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Senator Randall Mitchell Minister of Tourism, Culture and the Arts

The Government has met with the United States’ Embassy in Port-of-Spain, seeking to enhance the efforts of cultural workers who need visas to travel to the United States for revenue-earning performances after being negatively impacted by COVID-19 restrictions here.

This follows a meeting involving Minister of Tourism, Culture and the Arts Randall Mitchell and Minister of Foreign and Caricom Affairs Dr Amery Browne, Chargé d’Affaires of the United States Embassy in Trinidad and Tobago Shante Moore and representatives of the Trinidad and Tobago Promoters’ Association on Wednesday.

A statement by the Ministry of Tourism, Culture and the Arts said yesterday that it continues to advocate on behalf of artistes and promoters to smoothen the process of application for work visas and address any challenges related to their ability to travel abroad for work related to the promotion of T&T’s culture in the United States.

As it currently stands, cultural workers who represent Trinidad and Tobago at various events and festivals must apply for a special visa that gives them the ability to lawfully work temporarily within the United States.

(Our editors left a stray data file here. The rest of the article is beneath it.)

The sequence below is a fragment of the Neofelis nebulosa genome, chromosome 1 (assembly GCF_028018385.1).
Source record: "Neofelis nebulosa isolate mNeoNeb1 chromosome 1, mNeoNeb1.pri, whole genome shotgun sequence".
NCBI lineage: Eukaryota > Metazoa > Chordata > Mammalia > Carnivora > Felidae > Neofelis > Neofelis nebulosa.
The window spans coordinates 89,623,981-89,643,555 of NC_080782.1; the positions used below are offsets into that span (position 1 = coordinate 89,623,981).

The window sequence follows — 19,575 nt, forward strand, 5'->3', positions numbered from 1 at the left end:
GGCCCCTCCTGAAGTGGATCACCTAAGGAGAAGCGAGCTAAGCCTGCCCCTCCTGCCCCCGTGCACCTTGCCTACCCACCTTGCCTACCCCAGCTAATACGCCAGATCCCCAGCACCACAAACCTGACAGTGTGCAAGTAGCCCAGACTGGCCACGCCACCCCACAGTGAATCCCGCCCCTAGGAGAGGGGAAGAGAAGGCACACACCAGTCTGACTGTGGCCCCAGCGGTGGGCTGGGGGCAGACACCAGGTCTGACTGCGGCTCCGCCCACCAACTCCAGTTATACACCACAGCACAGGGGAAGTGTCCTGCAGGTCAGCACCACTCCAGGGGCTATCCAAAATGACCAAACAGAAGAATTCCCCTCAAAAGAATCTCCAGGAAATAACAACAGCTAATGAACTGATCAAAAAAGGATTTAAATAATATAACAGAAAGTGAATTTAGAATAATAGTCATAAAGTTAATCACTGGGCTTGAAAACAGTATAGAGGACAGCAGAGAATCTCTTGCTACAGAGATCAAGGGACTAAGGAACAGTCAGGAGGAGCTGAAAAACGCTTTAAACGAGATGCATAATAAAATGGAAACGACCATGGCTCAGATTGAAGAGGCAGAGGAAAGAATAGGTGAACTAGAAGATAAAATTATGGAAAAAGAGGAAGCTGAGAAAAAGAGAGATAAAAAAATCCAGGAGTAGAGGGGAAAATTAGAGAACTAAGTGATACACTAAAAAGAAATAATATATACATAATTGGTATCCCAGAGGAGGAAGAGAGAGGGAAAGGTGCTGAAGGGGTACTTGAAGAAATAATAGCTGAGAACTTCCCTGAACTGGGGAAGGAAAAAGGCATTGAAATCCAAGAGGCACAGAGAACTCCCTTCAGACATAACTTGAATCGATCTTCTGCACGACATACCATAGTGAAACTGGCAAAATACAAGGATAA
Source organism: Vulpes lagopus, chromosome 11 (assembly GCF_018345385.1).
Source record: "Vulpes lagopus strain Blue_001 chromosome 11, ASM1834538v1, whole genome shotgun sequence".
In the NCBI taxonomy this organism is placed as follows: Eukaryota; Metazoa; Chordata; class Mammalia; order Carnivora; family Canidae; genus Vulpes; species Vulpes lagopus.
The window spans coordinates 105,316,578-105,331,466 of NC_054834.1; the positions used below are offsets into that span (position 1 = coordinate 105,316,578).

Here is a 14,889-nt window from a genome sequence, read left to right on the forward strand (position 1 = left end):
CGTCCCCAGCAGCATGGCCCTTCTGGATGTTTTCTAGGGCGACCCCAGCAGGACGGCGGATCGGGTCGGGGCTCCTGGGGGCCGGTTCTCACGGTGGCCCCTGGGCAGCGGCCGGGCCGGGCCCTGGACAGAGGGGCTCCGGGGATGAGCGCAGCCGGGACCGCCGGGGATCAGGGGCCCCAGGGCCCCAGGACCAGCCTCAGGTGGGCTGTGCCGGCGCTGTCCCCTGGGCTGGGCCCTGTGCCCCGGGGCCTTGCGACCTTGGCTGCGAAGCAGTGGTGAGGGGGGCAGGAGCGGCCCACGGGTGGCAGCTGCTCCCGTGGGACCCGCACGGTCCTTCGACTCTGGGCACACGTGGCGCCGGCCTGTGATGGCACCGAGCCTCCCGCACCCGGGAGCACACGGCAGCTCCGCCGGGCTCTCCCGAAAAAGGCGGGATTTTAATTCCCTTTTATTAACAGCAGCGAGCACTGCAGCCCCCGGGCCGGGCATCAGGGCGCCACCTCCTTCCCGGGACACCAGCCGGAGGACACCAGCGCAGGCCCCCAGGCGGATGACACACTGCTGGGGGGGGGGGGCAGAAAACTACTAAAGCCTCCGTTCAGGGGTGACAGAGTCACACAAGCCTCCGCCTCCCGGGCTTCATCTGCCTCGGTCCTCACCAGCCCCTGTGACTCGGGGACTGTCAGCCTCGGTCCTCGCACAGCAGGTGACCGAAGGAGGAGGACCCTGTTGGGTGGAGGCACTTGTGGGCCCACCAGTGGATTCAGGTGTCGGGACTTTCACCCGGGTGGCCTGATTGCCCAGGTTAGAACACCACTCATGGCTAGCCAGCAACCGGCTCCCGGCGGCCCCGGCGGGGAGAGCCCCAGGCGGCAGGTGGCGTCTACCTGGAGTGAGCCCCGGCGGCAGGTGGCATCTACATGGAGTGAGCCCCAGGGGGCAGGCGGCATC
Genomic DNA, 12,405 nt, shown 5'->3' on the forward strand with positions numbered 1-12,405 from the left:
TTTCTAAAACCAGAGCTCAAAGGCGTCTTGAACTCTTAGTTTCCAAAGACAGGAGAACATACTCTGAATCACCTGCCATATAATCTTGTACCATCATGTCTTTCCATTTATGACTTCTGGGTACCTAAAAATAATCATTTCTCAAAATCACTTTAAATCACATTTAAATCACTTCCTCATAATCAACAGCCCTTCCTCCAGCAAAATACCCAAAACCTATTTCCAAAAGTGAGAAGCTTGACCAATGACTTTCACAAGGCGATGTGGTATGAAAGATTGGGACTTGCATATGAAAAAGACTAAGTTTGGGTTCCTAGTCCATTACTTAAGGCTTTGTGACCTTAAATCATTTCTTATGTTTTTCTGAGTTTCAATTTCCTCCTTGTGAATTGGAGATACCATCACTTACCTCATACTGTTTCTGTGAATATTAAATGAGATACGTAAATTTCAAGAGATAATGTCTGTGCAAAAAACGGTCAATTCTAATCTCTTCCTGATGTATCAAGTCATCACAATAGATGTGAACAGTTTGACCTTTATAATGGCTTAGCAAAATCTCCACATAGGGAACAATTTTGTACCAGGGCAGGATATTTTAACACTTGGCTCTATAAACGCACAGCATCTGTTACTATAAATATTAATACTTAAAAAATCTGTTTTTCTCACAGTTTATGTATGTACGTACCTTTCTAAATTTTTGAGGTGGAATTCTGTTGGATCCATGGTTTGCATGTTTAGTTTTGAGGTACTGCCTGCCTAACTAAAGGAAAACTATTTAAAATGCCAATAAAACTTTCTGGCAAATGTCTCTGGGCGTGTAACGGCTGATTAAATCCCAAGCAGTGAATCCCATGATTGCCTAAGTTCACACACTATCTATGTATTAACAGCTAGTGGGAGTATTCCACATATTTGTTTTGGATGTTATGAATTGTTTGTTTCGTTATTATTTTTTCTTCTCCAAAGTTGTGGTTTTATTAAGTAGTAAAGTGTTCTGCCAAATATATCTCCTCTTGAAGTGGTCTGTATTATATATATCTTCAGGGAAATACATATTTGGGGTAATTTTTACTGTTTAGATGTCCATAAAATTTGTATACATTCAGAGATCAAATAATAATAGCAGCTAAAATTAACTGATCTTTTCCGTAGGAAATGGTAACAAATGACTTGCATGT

One of the main challenges faced by the cultural sector is the closure of the United States Embassy in Trinidad and Tobago due to the COVID-19 pandemic, which effectively ceased in-person interviews at the embassy.

The statement said, “Moore underscored his government’s support for Trinidad and Tobago’s cultural sector and gave the undertaking that issues raised by the Trinidad and Tobago Promoters’ Association through the Ministry of Tourism, Culture and the Arts will be reviewed by the Consular Section of the United States Embassy.”

The statement also quoted Mitchell as saying, “This meeting was absolutely necessary as the ministry seeks to ameliorate any barriers to earning income abroad, as the sector seeks to recover from the impact of the COVID-19 pandemic. Both the United States government and the Ministry of Foreign and Caricom Affairs are key stakeholders in this process and all parties are on board with ensuring that the creative sector returns to some sense of normalcy.”

The ministry’s statement added that the meeting follows on the heels of a recently implemented programme that facilitates the ease of vaccinations and return travel exemptions for cultural workers, to assist members of the sector in accepting bookings and engagements internationally at festivals and events.

“Ministers Mitchell and Browne and the Chargé d’Affaires jointly expressed their commitment to the cultural sector and pledged to continue working together to ensure the sector’s survival,” the statement said.